The Conservative party on the other hand has never had a mass electoral base, but has been much more willing and able to adapt itself to whoever the voters are to be able to go on winning elections. If the Labour party no longer wants the votes of ordinary non-university educated people, the Tories will happily take them.

J Bryant
J Bryant
1 year ago

I would propose another factor influencing these data. More people fall into the highly educated group today than they did in the 1970s because so many more people now attend university. Also, more people obtain advanced degrees or second degrees to try to keep pace with changes in the workplace or the need to retrain for a second career when jobs in their original field disappear.
There are a lot of disaffected, educated people out there who are angry that their degree(s) no longer guarantee them a solid middle class life style. I think they’re much more open to progressive politics that seeks to overturn the established political/economic system that no longer works for them.

Galeti Tavas
Galeti Tavas
1 year ago
Reply to  J Bryant

Also, WHO does the paying jobs. Back then it took real world intelligence, Mine engineers, CEOs, Bank Managers, Corporate Lawyers, and they had been taught by ex-soldiers from WWII, and the civilians who had been through it.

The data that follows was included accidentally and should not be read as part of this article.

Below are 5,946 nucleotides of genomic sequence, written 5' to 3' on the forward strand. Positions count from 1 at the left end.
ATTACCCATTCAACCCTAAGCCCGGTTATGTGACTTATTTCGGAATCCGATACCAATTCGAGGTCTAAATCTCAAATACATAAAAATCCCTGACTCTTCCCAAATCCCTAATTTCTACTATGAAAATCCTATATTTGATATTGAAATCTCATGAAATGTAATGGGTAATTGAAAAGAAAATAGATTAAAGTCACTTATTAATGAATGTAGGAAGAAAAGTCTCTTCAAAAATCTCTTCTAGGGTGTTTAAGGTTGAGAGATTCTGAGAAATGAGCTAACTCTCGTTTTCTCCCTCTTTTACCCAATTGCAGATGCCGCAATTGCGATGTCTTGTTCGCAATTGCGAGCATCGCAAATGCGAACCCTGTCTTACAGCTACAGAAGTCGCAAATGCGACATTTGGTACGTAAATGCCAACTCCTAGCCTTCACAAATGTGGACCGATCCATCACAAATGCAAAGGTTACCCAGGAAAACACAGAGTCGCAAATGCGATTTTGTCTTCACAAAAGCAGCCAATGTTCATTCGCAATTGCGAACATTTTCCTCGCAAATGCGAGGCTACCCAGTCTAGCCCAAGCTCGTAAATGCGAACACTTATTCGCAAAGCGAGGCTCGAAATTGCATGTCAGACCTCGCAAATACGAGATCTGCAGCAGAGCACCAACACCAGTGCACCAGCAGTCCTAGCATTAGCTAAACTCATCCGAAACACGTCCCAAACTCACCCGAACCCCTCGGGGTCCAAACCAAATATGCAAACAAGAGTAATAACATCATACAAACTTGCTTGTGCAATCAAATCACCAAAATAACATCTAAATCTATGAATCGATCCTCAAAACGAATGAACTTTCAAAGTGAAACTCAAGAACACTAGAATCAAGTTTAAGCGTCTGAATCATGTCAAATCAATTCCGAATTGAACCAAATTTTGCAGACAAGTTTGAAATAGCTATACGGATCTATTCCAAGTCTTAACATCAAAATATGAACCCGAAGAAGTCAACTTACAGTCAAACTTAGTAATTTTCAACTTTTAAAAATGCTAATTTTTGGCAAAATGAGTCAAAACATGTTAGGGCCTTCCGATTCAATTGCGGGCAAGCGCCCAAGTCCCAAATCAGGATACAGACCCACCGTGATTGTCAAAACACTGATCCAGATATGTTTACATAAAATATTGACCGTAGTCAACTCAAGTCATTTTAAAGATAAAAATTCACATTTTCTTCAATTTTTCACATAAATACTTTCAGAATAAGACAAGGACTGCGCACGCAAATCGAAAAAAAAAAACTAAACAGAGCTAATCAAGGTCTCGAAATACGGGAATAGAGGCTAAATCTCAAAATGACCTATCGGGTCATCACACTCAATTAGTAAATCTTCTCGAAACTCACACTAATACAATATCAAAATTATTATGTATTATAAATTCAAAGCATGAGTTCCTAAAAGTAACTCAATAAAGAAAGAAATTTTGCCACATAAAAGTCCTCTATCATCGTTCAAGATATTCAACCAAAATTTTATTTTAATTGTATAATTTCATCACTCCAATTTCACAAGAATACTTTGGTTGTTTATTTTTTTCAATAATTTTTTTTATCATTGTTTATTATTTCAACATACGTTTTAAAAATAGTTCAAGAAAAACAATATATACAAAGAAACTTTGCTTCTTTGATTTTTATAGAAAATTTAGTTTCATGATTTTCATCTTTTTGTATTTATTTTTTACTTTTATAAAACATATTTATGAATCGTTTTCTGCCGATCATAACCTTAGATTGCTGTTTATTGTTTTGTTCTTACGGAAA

Now the top 10% are in entertainment, Computer coding, shifting numbers on computers in finance, they are not the same. The real world to them is comfort, security, luxury, safety, sheltered, – they are spoiled Brats. Their parents did not get bombed in the Blitz, dad never charged up a beach under fire.

mendriki
mendriki
1 year ago

From the paper:

These results suggest that religious-secular divides have not been a major source of political realignment in the past decades. 

Entirely depends on your definition of religion. The internet has allowed a significant portion of the global secular population to adopt a unified metanarrative that is overtly religious in nature. There’s even a similar organization into sub-groups (or sects) that share the same fundamental beliefs, with prophets (Thunburg, Kendi), martyrs (George Floyd), holy texts (IPCC report), and hierarchal institutions (BLM, Green Peace, etc.).
I’d argue the religious-secular divide has been the driving force behind more recent political realignments. The best example being the current rise of ‘Green’ parties in Western democracies, fueled by a universal narrative that has little practical relation to factors that historically drive political divides, such as employment or immigration.
It’s a ‘fire and brimstone’ approach that encourages missionary-like behavior to recruit supporters who can think just critically enough to understand the plausibility of a worst-case scenario from a scientific perspective, but not to a point as to question the science itself.
To me, that describes the bulk of modern post-secondary graduates to a tee.

Galeti Tavas
Galeti Tavas
1 year ago

It is so easy to understand. Frankfurt School.